BOSTON — Ever since Franklin Roosevelt, the first 100 days of every new presidency is put under scrutiny, and in Barack Obama’s case you would have to say that few presidents have thrown so many balls up into the air in so short a time.
Some worry that he is trying to do so much, that Washington notoriously cannot pat its head and rub its tummy at the same time. But these are no ordinary times and there is so much to un-do as well as do, following on a presidency as destructive to American interests as the Bush-Cheney administration.
Foreign policy has been transformed. The unclenched fist has replaced do-it-my-way-or-else.
Obama has set a date for the end of Bush’s war in Iraq, and made the Afghanistan war his own with reinforcements. But nothing has been really settled in Iraq between Sunnis, Shias and Kurds, and violence is creeping upwards again.
Afghanistan could yet become Obama’s Vietnam. But as General David Petreaus says, “You can’t kill or capture your way out of an industrial strength insurgency.” New ways will have to be found to stabilize the rapidly deteriorating situation in Afghanistan and Pakistan.
Look around the world. Obama has hit the reset button with Russia, and committed himself to the Panglossian task of ridding the world of nuclear weapons. He is opening up to Syria and Iran, and has set a new tone with traditional allies in Europe. He has changed the game vis a vis Cuba, and tried to put the U.S. on a new course in the rest of Latin America. North Korea, however, remains firmly opposed and has even restarted nuclear bomb-making.
There are those, mostly on the right, who are saying that Obama is being rolled, that he is too soft, and that he should strive to be more feared. Former Vice President Dick Cheney snarls from exile that Iran still needs regime change and that torture has been good for us. But that worldview has failed, and Americans are ready for new approaches.
Old hostilities die hard, however, 50 years in Cuba’s case, 30 in Iran’s. The inevitable two-steps-forward-one-back syndrome was made clear in Cuba’s case when Raul Castro said everything that divided us could be put on the table, and Fidel said no it could not.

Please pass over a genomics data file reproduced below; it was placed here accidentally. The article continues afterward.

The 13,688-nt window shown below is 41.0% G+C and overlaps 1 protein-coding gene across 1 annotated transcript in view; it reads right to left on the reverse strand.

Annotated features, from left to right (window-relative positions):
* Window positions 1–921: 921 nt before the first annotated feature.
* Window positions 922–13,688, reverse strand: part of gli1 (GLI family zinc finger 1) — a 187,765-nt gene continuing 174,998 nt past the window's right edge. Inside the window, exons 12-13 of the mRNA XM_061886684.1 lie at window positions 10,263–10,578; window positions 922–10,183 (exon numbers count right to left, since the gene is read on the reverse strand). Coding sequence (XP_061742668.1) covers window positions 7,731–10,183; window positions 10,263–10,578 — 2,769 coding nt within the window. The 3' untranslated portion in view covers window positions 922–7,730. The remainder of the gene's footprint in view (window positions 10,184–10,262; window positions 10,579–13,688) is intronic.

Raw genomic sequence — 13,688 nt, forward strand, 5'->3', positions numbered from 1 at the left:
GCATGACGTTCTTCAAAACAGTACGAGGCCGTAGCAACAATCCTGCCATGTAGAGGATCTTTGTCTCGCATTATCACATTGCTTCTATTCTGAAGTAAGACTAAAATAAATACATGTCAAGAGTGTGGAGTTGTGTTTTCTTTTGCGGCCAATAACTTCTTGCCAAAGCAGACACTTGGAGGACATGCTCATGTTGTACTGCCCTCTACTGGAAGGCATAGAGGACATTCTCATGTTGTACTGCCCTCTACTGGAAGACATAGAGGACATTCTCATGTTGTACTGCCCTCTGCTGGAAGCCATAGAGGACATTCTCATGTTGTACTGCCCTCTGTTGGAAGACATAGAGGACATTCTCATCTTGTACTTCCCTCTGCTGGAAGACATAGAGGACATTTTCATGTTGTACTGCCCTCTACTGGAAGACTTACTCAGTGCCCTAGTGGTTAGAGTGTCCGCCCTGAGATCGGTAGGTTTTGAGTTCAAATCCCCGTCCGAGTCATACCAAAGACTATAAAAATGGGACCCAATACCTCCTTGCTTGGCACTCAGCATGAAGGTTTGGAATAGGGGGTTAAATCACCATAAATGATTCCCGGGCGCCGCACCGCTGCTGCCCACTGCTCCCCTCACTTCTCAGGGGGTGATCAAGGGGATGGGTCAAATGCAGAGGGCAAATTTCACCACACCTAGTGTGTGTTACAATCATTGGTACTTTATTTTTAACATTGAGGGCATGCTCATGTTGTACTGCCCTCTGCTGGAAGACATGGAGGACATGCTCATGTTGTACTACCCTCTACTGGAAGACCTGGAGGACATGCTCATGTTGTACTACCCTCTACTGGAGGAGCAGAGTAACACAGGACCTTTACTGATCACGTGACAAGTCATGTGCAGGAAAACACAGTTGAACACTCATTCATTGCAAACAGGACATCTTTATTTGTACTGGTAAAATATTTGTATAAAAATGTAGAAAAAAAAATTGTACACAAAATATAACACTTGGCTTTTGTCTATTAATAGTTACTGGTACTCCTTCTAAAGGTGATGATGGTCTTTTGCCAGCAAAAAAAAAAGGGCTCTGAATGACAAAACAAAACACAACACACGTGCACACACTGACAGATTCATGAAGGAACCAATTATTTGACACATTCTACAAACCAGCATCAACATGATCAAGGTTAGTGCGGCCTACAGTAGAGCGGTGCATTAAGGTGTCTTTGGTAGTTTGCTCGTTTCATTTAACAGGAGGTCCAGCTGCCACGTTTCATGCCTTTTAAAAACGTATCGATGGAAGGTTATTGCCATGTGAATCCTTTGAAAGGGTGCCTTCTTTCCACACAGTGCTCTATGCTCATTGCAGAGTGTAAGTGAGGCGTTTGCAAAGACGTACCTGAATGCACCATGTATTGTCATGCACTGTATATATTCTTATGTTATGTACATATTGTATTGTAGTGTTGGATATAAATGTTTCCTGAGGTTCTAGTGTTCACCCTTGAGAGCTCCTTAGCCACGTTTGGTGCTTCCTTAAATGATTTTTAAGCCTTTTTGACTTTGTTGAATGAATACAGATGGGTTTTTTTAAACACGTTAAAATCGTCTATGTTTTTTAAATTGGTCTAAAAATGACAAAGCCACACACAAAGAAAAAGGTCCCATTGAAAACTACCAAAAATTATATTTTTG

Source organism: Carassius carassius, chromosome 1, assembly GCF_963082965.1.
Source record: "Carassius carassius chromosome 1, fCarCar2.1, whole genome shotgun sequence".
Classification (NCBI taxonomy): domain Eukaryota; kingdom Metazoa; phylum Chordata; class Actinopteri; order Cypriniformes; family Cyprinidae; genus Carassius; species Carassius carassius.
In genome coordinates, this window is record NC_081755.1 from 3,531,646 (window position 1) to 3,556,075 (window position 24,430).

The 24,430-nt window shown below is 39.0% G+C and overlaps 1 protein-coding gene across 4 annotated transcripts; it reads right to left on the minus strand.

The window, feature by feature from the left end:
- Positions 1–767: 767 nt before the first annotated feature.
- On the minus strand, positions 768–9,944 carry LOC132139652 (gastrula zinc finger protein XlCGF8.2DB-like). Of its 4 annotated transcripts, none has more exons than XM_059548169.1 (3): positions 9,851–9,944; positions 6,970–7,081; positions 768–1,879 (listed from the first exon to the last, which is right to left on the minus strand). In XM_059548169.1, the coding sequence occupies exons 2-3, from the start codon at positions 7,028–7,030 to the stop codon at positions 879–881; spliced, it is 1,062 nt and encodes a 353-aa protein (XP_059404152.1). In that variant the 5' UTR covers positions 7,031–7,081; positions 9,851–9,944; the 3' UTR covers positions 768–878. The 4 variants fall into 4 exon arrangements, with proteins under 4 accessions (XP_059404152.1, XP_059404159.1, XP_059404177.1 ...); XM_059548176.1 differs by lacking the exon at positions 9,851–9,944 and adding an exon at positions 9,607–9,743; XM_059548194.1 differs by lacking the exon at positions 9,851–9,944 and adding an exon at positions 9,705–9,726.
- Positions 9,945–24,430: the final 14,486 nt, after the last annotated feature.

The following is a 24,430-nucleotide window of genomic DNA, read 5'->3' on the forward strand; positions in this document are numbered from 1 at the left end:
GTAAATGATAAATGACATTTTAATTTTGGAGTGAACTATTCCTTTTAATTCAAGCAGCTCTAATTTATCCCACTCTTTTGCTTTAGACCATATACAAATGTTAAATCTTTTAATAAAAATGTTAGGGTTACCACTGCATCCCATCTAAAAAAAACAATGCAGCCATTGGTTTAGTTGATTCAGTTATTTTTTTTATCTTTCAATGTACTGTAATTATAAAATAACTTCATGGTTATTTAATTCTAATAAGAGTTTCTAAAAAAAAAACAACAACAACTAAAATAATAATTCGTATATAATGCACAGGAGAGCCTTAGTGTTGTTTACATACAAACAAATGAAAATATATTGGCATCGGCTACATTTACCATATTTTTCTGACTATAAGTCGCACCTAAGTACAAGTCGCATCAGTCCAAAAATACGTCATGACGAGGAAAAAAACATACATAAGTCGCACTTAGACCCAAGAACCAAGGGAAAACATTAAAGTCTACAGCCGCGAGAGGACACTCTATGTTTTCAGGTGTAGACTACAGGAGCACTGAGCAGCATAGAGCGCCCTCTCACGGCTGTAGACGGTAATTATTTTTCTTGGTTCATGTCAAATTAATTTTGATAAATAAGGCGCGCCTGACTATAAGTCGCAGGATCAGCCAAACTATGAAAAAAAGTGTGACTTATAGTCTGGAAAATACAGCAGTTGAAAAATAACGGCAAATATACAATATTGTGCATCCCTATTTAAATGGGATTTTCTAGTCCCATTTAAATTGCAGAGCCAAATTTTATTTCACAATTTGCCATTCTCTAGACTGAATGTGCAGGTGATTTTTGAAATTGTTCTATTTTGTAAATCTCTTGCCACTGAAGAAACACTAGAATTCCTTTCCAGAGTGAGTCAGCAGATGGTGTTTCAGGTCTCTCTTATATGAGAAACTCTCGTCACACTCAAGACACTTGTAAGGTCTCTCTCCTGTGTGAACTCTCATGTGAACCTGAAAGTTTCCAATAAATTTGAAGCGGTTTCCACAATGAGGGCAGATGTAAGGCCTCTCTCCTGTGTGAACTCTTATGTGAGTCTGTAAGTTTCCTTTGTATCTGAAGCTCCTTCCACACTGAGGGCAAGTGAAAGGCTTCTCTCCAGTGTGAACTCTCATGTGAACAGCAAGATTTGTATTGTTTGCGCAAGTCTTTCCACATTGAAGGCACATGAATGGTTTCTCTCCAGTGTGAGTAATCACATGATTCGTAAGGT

From Iran, with its disparate centers of power, mixed signals are what you would expect. President Mahmoud Ahmadinejad says he is ready to put new proposals on the table to resolve differences with the west, and then goes back to blasting Israel. Then he turns around and demands a fair trial for Roxana Sabari, the imprisoned Iranian-American journalist who has been sentenced to eight years for espionage. Look for her to be released later this year as a humanitarian gesture.
The response from Iran’s speaker of the parliament, Ali Larijani, to Obama’s sunshine was revealing. He said: “Our problem with America is not an emotional problem,” but then went on to demonstrate that it was. “America must know that this is a complex problem that goes back 30 years,” he said. “The Americans stood against the Islamic State of Iran by supporting Saddam in his eight-year war against Iran.”
Other Iranians will go back half a century in the grievance game, to when the CIA engineered a coup against Mohammed Mossadegh to keep the Shah upon his throne.
Time and patience will be needed in trying to begin new relationships, and Obama knows that he has to make sure that old allies are not hurt and surprised by gestures towards old enemies. Secretary of State Hillary Clinton’s visit to Beirut was largely to reassure Lebanon that no deal would be made with Syria that hurts Lebanon.
The Israel-Palestine issue will be a tough nut to crack with a new right-wing government in Jerusalem. Prime Minister Benjamin Netanyahu is a past master at foot-dragging when it comes to land for peace deals. But the administration has already hinted that Israel cannot expect the same old green light that the Bush administration bestowed for anything it wants to do to the Palestinians.
Optimists point out that big and unexpected breakthroughs can come from right-wing leaders. Did not Menachem Begin agree to give back the Sinai to Egypt? Didn’t Ariel Sharon get Israel out of Gaza? But don’t expect any Nixon to China mega-shifts from Netanyahu without a lot of push from Obama, and maybe not even then.
If Obama is serious about really trying for a two-state solution to the Israel-Palestine question he absolutely has to put unrelenting and unbearable pressure on Israel to stop settlement expansion in the West Bank — something that no American nor Israeli government has ever managed to do.
For Which it Stands: 100 Days
- Reflections on the big, sick dog
Around the world economy in 100 days
- Hitting the "reset" button.
In his first 100 days, Obama has taken on an extraordinary number of foreign policy challenges, but has he taken on too much, too soon?
- Bold new approach to Afghanistan, or wrong direction?
Obama officials labeled it a "new strategy," but old Afghan hands say it is just "much, much" more of the same.
- Searching for the exit
Obama vows to fulfill campaign promises to end combat operations in Iraq, but questions mount about what needs to be done before a pullout.
- Europe's love affair with Obama
It has been 100 days, but will it last?
- All the right moves in Africa
Obama appoints key team leaders to solve pressing problems
- Healing a populist rift with Turkey
Obama is saying all the right things to Turkey, but advisers are keenly aware that if he touches the Armenian issue all bets are off.